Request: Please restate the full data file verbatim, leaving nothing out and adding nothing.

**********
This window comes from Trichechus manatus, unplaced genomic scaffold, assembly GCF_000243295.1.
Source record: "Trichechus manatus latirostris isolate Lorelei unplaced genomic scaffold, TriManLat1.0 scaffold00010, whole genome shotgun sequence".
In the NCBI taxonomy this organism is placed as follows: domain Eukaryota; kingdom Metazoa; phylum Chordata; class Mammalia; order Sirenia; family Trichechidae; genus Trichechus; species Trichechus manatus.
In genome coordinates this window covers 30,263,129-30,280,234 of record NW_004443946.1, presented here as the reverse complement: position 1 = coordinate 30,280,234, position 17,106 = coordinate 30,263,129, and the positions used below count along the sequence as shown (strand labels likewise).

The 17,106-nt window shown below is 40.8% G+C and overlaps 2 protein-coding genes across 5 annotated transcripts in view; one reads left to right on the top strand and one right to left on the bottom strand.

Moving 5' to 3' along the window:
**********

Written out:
This window comes from Trichechus manatus, unplaced genomic scaffold, assembly GCF_000243295.1.
Source record: "Trichechus manatus latirostris isolate Lorelei unplaced genomic scaffold, TriManLat1.0 scaffold00010, whole genome shotgun sequence".
In the NCBI taxonomy this organism is placed as follows: domain Eukaryota; kingdom Metazoa; phylum Chordata; class Mammalia; order Sirenia; family Trichechidae; genus Trichechus; species Trichechus manatus.
In genome coordinates this window covers 30,263,129-30,280,234 of record NW_004443946.1, presented here as the reverse complement: position 1 = coordinate 30,280,234, position 17,106 = coordinate 30,263,129, and the positions used below count along the sequence as shown (strand labels likewise).

The 17,106-nt window shown below is 40.8% G+C and overlaps 2 protein-coding genes across 5 annotated transcripts in view; one reads left to right on the top strand and one right to left on the bottom strand.

Moving 5' to 3' along the window: